Mozambique: Most Registration Brigades Operating but Electricity Problems Persist

Maputo — Although most of Mozambique's 5,096 voter registration brigades are now functioning fairly smoothly, some still have to make major efforts, particularly to cope with electricity problems, reports the latest issue of the "Mozambican Political Process Bulletin" (published by the anti-corruption NGO, the Centre for Public Integrity, CIP).

Thus at one registration post at Luazi, in Mogovolas district, in the northern province of Nampula, there is no solar panel and no other way to charge the computer used for registration. So to keep registering voters, brigade members must take the computer, by bicycle or motorbike. seven kilometres to Nhambupo Rio, the nearest place where they can recharge it. They are accompanied by a policeman to maintain security.

The brigade member in charge of data input, Dionisio Antono, told the Bulletin they have talked repeatedly to the Mogovolas district branch of the Electoral Administration Technical Secretariat (STAE), which says a solar panel will arrive "tomorrow". But this STAE delegation has a rather elastic definition of "tomorrow", and the brigade members are still making a 14 kilometre round trip every day to charge the computer.

On the positive side, registration has resumed at nine posts in Mocimboa da Praia district in Cabo Delgado province. The registration had been halted there because of attacks by insurgents, believed to be motivated by Islamic fundamentalism.

But the Bulletin also reports serious abuses, notably the completely illegal demand that state employees, such as teachers, register at or near their workplaces, rather than near their homes. The Bulletin notes that these illegal instructions often come from school directors, who are apparently trying to control how the teachers vote.

In Macate district, in the central province of Manica teachers say they were told by the director to register at the school, even though many live in other areas, and commute to work every day. One teacher reported the director as saying he had received "orders from above".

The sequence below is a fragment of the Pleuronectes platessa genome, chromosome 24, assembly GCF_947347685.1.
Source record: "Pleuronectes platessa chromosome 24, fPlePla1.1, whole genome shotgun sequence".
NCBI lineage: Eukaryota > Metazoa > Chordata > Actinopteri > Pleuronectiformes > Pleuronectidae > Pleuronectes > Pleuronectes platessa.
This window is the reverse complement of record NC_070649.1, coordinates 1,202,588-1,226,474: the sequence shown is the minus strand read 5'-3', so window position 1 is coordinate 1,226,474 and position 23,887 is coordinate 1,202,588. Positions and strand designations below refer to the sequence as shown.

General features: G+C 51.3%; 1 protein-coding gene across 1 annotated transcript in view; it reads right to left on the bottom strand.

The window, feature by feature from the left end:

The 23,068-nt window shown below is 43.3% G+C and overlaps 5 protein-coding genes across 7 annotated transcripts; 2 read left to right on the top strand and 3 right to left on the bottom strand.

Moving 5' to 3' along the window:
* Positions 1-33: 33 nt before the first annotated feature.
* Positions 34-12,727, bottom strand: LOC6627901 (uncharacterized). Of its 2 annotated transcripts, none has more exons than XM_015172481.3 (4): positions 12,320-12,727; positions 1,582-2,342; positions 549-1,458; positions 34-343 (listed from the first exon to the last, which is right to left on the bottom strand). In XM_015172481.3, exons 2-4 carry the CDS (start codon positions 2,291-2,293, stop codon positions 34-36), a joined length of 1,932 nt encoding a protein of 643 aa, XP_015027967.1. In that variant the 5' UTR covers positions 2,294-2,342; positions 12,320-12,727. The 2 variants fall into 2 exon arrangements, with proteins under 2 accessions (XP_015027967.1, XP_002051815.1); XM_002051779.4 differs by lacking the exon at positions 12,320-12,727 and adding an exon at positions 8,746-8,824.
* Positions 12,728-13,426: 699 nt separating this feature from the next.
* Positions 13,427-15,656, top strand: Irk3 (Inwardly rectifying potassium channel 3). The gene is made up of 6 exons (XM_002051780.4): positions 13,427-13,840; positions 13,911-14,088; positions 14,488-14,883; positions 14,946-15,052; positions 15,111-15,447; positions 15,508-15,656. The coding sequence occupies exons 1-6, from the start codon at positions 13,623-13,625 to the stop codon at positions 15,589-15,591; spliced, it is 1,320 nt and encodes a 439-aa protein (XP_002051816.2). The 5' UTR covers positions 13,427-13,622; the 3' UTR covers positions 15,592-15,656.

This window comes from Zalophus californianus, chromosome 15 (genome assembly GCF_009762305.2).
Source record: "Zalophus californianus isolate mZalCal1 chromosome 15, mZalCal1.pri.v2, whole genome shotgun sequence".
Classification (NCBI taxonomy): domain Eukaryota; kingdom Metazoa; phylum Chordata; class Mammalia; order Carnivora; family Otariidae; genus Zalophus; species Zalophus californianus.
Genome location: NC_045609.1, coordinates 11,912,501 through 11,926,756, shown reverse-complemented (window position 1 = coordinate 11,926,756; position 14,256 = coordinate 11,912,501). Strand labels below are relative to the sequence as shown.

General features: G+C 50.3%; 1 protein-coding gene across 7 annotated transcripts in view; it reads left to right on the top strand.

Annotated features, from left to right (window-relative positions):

The Bulletin notes that the same illegal instructions were given to state employees during registration in some municipalities ahead of the 2018 municipal elections.

STAE spokesperson Claudio Langa told AIM on Friday that in 2018 "we raised the awareness of our colleagues in the districts that the legislation speaks of people voting in the areas where they normally reside".

He was not aware of the same abuse happening this year, but promised that STAE will check it out and take the same measures as in 2018.

Cases have also been reported of voters registering more than once. Thus at a post in Mopeia district, Zambezia province, a man was discovered registering for the fourth time: he even boasting of what he was doing, showing the other three cards to people in the queue. But when the police were called, he fled.

In Macate, Manica, a man showed three voter cards in his name all issued at the same post on the same day. He said he was told to register three times by the local neighbourhood secretary, which the secretary denied. The STAE district head of operations, Arcanjo Joaquim, confirmed the case, and said there was a printing error on two of the cards, which should not have been given to the man.

Multiple registrations by the same person could distort the registration statistics, but, in principle, they cannot be used by anybody to vote more than once. This is because voters must dip a finger in indelible ink, and polling station staff must check the hands of anyone attempting to vote, to see whether they have already received the ink.

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